Need for closure and competition in intergroup conflicts: experimental evidence for the mitigating effect of accessible conflict-schemas

Authors

  • Agnieszka Golec de Zavala,

    Corresponding author
    1. Middlesex University, UK
    2. Warsaw School of Social Psychology, Poland
    • School of Health and Social Sciences, Middlesex University, Queensway, Enfield, Middlesex EN3 4SA, UK.
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    • Senior Lecturer at School of Health and Social Sciences at Middlesex University and Assistant Professor at the Warsaw School of Social Psychology (SWPS).

  • Christopher M. Federico,

    1. University of Minnesota, USA
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    • Assistant Professor of Psychology and Political Science at the University of Minnesota.

  • Aleksandra Cisłak,

    1. Institute of Psychology, Polish Academy of Sciences, Poland
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    • Doctoral student at the Institute of Psychology, Polish Academy of Sciences.

  • Jonathan Sigger

    1. Middlesex University, UK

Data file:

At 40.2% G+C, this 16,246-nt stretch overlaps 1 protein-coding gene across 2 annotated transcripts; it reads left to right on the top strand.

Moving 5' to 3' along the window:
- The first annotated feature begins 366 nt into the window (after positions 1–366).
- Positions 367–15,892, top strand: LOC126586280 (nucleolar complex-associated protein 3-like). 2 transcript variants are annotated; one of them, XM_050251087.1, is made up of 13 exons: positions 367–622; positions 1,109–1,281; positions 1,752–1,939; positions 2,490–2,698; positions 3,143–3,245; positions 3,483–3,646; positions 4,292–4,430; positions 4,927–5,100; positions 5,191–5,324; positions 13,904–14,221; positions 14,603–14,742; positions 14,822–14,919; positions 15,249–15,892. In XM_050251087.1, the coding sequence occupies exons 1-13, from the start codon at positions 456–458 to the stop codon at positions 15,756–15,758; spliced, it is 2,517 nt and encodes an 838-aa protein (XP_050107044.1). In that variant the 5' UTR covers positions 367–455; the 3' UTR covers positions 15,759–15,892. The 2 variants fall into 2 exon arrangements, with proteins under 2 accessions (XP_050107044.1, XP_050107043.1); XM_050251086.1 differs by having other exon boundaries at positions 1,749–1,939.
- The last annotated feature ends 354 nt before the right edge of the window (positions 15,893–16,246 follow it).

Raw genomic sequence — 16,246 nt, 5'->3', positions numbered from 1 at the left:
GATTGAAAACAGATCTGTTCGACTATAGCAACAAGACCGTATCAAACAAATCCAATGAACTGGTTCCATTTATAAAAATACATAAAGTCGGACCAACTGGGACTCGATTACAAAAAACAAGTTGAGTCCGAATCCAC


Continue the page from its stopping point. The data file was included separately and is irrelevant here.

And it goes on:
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    • Senior Lecturer at School of Health and Social Sciences at Middlesex University.


Abstract

Three experimental studies demonstrate that momentarily accessible conflict-schemas moderate the relationship between need for closure and conflict-strategy preferences, with the relationship between a high need for closure and increased competitiveness reduced to non-significance when a cooperative conflict-schema is made salient but strengthened when a hostile one is activated. Study 1 manipulated the accessibility of competitive versus cooperative conflict-schemas using different descriptions of a contemporary political conflict, while Studies 2 and 3 manipulated conflict-schema accessibility using primes embedded in an ostensibly unrelated lexical decision task. Together, the present studies provide a strong pattern of experimental support for the moderating effect of conflict-schema accessibility suggested by earlier correlational studies. The implications for conflict reduction are discussed. Copyright © 2007 John Wiley & Sons, Ltd.

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